June 18 - CEO Mary Barra says GM must set a new norm and new industry standard on safety and quality. Rough Cut (no reporter narration).
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U.S. lawmakers on Wednesday slammed General Motors Co for a "culture of secrecy" and said a company investigation that found top executives did not know for years about a deadly ignition switch defect does not absolve them of responsibility.
GM Chief Executive Mary Barra returned before a House Energy and Commerce subcommittee to face harsh questions about why the No. 1 U.S. automaker waited more than a decade to recall millions of vehicles with the defect linked to at least 13 deaths.
Barra, who became CEO only in January but is a GM veteran of more than 30 years, has said she did not become aware of the problem until December 2013.
Lawmakers said they are concerned that the number of recalls connected to ignition-switch issues continues to grow. In just the past week, GM has recalled more than 3 million vehicles that apparently suffer from a separate ignition defect than the 2.6 million vehicles already recalled for a deadly ignition flaw.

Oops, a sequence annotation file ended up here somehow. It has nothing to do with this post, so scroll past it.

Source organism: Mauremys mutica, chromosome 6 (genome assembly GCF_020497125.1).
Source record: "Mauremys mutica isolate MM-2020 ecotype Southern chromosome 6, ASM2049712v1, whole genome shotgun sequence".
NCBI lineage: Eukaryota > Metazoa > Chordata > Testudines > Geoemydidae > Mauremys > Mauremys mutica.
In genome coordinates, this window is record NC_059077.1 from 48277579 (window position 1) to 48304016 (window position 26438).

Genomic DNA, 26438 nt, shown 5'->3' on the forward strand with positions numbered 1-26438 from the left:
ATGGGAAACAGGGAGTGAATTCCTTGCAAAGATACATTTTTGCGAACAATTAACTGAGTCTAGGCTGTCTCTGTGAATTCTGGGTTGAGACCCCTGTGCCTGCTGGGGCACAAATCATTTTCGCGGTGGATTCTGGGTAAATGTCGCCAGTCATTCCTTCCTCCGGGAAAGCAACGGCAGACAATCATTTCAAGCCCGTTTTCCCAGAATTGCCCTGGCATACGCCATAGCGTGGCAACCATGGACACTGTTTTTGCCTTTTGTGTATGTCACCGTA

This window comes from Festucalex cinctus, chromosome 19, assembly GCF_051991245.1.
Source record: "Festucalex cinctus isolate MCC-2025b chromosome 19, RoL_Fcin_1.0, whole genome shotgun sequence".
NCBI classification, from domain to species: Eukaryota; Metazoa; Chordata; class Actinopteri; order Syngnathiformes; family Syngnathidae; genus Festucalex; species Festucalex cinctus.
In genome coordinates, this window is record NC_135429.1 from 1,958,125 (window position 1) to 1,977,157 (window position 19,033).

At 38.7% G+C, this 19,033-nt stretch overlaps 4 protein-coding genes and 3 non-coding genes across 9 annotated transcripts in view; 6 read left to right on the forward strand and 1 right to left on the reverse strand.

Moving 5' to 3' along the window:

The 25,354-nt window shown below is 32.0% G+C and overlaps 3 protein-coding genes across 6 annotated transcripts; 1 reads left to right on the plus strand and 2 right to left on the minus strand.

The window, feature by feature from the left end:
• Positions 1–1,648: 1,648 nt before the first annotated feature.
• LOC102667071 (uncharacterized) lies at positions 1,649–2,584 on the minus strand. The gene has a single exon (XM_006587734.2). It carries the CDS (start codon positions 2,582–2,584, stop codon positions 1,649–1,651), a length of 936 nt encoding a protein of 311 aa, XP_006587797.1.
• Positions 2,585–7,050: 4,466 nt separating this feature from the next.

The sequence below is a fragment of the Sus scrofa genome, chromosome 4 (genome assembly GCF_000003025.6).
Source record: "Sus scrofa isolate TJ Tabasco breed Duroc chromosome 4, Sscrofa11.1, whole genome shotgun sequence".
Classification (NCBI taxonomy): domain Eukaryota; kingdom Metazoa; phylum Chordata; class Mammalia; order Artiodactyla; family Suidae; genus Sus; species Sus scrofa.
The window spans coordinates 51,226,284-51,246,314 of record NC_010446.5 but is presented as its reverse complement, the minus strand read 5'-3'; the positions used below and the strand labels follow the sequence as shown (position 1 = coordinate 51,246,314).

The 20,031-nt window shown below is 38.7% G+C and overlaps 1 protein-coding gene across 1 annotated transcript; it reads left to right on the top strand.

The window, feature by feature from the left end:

GM has issued 44 recalls this year totaling about 20 million vehicles worldwide, which is more than total annual U.S. vehicle sales. Of the recalls this year, nearly 6.5 million of the vehicles were recalled for ignition switch-related issues, including more than half a million Chevrolet Camaros on Friday.
The ignition-switch problems can cause the cars to stall during operation. Because of the engine stalls, air bags failed to deploy during crashes - some of them fatal - and drivers had difficulty operating their vehicles because power steering and brake systems also malfunctioned.
A GM report released earlier this month said those employees either did not appreciate the danger of the flaw or did not share the risk with their superiors.
GM and Barra have so far weathered the scandal with few signs of permanent damage. The automaker's May U.S. sales were up 12.6 percent from the prior year, well above analyst expectations, and its share price is slightly stronger than just before the announcement of the first ignition-related recall on Feb. 13.
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